Estimated read time: 2-3 minutes
This archived news story is available only for your personal, non-commercial use. Information in the story may be outdated or superseded by additional information. Reading or replaying the story in its archived form does not constitute a republication of the story.
SALT LAKE CITY -- How much money does it take for political candidates to fly across the country for events or run TV commercials?
The amount of money spent on the presidential, U.S. House and U.S. Senate races combined in Decision 2012 totals $6 billion, with $2.5 billion spent between Mitt Romney and Barack Obama alone.
It was spent on commercial advertising, travel, fundraisers, and generally anything else that would sway people at the polls.
Voter Ebert Hongo said, "Is it because they think they have to convince people to vote for them? I mean, why do they have to spend that much money? You would think people would know what their ideology was."
Other voters in Salt Lake say it's worth it. The politicians are the ones in charge of the country.
Terri Frandsen said, "I think elections are really important and I think they need to raise awareness."
Here are some comparisons for the $6 billion.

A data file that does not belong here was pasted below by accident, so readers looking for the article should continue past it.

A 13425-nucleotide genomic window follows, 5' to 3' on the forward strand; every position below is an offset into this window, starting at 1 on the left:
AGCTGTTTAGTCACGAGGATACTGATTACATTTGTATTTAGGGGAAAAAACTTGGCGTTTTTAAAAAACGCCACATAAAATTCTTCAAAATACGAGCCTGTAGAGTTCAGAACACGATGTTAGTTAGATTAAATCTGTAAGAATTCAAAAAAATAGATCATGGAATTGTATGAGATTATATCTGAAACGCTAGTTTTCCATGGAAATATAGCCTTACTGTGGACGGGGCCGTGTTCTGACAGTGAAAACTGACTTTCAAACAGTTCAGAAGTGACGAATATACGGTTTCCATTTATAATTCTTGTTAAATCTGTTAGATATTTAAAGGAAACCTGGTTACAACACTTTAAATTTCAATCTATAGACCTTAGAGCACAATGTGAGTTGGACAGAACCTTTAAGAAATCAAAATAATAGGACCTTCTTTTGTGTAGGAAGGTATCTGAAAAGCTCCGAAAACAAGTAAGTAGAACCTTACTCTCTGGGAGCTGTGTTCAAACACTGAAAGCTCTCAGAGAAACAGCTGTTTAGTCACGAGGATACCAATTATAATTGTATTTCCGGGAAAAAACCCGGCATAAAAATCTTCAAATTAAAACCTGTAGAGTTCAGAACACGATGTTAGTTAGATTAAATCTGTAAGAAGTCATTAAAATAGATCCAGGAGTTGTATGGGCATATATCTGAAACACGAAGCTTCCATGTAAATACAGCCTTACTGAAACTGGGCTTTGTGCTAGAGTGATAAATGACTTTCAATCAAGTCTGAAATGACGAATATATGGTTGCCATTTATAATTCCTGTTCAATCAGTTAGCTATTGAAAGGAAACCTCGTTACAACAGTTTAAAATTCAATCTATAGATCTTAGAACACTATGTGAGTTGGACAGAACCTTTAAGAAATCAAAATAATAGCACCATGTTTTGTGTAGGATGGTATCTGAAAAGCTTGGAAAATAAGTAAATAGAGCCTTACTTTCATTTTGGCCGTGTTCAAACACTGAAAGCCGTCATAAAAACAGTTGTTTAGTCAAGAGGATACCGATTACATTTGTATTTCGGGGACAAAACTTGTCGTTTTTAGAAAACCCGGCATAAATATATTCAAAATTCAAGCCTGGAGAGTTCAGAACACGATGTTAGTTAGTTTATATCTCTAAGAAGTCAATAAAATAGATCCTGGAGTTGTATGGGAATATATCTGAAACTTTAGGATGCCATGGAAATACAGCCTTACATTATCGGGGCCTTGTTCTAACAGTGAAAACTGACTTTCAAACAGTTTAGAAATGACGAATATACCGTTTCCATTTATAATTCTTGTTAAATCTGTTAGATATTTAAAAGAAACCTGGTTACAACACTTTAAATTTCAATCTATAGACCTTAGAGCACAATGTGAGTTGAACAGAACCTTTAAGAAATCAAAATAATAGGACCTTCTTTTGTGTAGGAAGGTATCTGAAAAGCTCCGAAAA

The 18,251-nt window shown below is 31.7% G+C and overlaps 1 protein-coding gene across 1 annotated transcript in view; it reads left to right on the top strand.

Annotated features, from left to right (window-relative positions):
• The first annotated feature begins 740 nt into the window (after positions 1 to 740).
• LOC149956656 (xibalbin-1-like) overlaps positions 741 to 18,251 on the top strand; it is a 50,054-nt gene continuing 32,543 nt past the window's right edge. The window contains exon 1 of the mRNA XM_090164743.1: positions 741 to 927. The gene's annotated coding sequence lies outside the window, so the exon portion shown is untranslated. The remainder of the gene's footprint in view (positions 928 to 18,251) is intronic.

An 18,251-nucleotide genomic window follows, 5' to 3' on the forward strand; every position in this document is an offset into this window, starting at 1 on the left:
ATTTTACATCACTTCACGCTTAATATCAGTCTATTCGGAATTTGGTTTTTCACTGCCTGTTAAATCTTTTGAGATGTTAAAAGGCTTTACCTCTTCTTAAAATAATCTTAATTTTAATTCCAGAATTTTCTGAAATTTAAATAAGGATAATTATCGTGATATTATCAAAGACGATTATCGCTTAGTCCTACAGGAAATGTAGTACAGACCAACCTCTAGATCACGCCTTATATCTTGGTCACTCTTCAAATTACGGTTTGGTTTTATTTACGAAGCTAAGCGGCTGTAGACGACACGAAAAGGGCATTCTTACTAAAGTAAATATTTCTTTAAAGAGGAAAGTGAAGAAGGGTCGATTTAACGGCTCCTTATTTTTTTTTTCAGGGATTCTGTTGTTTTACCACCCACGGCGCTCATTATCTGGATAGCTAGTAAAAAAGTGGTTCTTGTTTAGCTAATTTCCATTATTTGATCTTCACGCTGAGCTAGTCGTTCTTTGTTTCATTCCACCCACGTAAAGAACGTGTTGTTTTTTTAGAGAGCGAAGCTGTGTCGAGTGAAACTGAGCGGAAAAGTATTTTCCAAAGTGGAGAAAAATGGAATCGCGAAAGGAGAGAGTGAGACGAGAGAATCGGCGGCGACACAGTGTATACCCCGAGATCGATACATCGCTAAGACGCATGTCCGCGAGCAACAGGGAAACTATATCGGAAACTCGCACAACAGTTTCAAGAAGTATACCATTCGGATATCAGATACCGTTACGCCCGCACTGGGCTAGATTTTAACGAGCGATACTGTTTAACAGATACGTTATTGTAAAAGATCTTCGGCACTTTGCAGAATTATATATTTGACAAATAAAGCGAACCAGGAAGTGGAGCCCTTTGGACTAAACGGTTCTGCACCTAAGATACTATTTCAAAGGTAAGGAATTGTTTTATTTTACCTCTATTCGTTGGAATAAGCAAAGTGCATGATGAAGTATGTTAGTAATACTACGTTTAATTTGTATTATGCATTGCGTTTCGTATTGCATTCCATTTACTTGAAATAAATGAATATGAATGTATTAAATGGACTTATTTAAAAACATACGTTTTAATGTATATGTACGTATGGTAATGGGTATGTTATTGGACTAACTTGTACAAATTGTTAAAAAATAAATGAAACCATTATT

- City Creek Center cost an estimated $1.5 billion to construct and took years to build. Major political campaigns spent four times that amount in the past six months alone.
- You could pay for the I-15 CORE Project nearly three times over. And if you like cold hard cash, every Utahn would be entitled to a check for more than $2,000.
Economist Scott Schaefer says it's like the Cold War with money instead of missiles.
"What we're seeing right now is a lot of spending on elections and not much happens. What we saw in the 1970s and ‘80s was a lot of spending on nuclear arms development and not much happening," he said.
In the newly created 4th Congressional District, Mia Love's campaign got funding from the National Republican Party. Incumbent Jim Matheson sees his campaign spending tons of money, and he goes to his war chest.
Historically, some candidates literally spend their last penny to stay in the spotlight.